It all began in 4th grade. My teacher was Mrs. Lang. I had just begun wearing a training bra, yea though any actual chesticles were years away from blossoming. My best friend was Holly Wolf. My crush was Luke Krupski. I was obsessed with ALF. I even had the ALF phone.
We were in the middle of a grade school reconstruction, so we were temporarily residing at a school called Aldercrest.
(Holy crap! I even found a picture of that very school, even though it no longer exists:)
That year began with a bang. I remember how we'd all wait outside the school, on the cement pavement in a covered area, and wait for the teachers to let us in.
I remember reading Are You There, God? It's Me, Margaret, and Ramona Quimby, Age 8.
And most of all, I remember everyone fucking puking on their desks or all over the floor.
Luke Krupski was the first to go. I'll never forget the day he ralphed all over Mrs. Lang's 4th grade classroom. I had loved that boy, ohhh did I ever, until I saw his neon purple puke all over the linoleum.
Kim Stewart was next. She upchucked during a math test.
The next day it was Keri Forester's turn. Puke-o-Rama. Barf-Fest 1987. Hurl to the Max. Literally, like, gag me with a spoon.
And so it went. Bout after bout of stomach flu overtook us all. The poor, dejected janitor and his yellow bucket and mop were in there so often we knew him by his first name. Also probably because his name-tag read "Hello, my name is Carl." Bygones.
And then before I knew it, it was my turn.
I got up during silent reading and told Mrs. Lang I felt sick. She said, "Go sit at your desk and rest, put your head down, just wait awhile to see if you feel better." I dutifully obliged, while feeling positively miserable. Only two minutes later, Mrs. Lang came to me and said, "You look really pale. Why don't you go to the nurse's office."
It all turned to slow motion. It really did. I remember every milisecond of it. I stood, slowly, so slowly, to extricate myself from my desk. And mid-extrication, suddenly, that undeniable urge. That unforgettable mouth-watery throat-tickly stomach-gurgly "I'mona hurl" moment. OHH SHIIIIIIII....
And I barfed. I barfed all over my desk. Right there in the middle of 4th grade, as all my classmates looked on.
I'll never forget as Mrs. Lang told poor Kim Stewart to deal with my puke (by putting a sheet of paper towel down over it) before Carl the Janitor got called in (for like the 48th time that day). I wondered what poor Kim had done to deserve that. I'll never forget the look of my vomit covered by a thin paper towel. And then Ashley Proctor escorted me to the nurse's office, where I laid feverishly under a beige wool blanket, waiting for my mom to arrive, every so often rising to throw up in the nurse's bathroom.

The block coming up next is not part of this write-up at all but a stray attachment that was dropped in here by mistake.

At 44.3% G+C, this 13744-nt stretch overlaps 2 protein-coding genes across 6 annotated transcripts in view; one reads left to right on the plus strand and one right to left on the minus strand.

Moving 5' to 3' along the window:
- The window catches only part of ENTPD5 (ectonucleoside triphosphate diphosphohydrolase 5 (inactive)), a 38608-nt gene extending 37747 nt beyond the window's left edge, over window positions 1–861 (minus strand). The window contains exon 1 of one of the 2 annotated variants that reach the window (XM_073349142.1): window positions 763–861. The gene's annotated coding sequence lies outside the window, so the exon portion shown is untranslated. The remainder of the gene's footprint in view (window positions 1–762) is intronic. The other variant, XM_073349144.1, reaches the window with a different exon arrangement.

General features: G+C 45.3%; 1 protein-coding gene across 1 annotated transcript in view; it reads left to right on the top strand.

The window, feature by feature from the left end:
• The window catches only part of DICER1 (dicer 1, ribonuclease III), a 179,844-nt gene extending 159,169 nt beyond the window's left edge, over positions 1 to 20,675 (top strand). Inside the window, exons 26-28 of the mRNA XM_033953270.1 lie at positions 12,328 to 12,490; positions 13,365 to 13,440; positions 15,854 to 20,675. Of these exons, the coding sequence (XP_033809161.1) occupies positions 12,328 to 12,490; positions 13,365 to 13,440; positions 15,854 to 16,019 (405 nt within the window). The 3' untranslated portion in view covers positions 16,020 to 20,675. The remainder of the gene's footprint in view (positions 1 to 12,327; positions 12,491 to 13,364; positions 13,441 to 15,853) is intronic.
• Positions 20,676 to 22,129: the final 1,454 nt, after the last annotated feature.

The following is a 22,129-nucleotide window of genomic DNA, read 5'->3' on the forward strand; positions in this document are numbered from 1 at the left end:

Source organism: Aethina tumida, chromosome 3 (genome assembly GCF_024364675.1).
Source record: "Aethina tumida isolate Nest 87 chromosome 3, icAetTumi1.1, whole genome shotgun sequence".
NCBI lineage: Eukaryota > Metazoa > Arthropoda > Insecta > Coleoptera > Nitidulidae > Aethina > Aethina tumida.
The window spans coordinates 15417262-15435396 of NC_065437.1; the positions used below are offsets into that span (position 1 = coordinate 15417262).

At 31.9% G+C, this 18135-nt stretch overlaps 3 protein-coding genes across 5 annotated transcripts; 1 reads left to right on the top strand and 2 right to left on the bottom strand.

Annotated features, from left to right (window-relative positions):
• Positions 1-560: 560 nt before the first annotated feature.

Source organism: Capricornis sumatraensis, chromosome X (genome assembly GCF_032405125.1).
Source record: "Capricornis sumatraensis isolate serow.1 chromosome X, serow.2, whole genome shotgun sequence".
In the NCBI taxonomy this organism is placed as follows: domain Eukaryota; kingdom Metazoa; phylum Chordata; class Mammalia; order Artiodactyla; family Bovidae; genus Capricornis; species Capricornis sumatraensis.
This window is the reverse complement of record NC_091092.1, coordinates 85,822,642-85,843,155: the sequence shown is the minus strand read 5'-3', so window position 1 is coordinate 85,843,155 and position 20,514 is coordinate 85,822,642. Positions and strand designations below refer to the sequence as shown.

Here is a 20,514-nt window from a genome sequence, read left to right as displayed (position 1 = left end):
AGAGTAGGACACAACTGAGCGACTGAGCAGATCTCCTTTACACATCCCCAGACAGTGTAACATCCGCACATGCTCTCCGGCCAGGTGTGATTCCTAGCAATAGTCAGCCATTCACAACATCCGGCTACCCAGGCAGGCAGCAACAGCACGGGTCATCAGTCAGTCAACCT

That stomach flu was a doozy. I have never felt so sick to my stomach in all my life. And while I was home sick all week, I remember lying in bed re-reading Ramona Quimby, Age 8, and barfing several times throughout, especially because Ramona herself gets the stomach flu in that book, and there is talk about fruitflies, and jars of blue oatmeal, and retching. "Go away, blue oatmeal," became Ramona's, and my, mantra.
Please. Go away, blue oatmeal.
I threw up in my bed so many times I'm surprised my mom didn't make me sleep in the bathtub. I mean, she brought me the Barf-Bucket(TM) and everything, but I always managed to ralph all over my bed, necessitating an entire change of sheets and blankets, and a bath for me. Once when all the bedclothes were dirty, she put me inside my brand-new splatter-paint design sleeping bag on my bed. I'll never forget that sleeping bag. It was so rad. It was so totally tubular. It was so fucking 1987.
It was a lot like this, but on an aqua background:
Anyway, I barfed in that fucker too. So guess what my mom did? Just threw it out. I think I would too.
After this flu, the worst of my life, I was incredibly obsessed with throwing up. If any of my friends happened to mention that they were feeling sick, I'd panic, back away, and ask in sheer terror, "ARE YOU GOING TO THROW UP!?" I was truly afraid they'd throw up. Afraid! Sore afraid.
And every time I felt nauseated, I'd say a prayer to the Patron Saint of Puke that I could hold it down.
This fear lasted for years. I'm not quite sure when it ended...maybe about the time our cat Opie spewed 4-1/2 feet of vomit down our hallway and there was no choice but to clean it up. My husband and I had just come home from a fancy Christmas party, and there we were, dressed to the nines, I in my fancy red party dress and sparkly jewels, cleaning up cat comet-vomit, laughing our respective bum-bums off. Because what else could we do but laugh? I mean, FOUR AND A HALF FEET OF PUKE.
PS: He got us good another time, with about twelve feet of puke that even rounded a corner, but we did not get photographic evidence of that. But take my word for it. Twelve feet.
So anyway. I guess I grew out of my emetophobia, for the most part.
Until my new fear arose and took its place: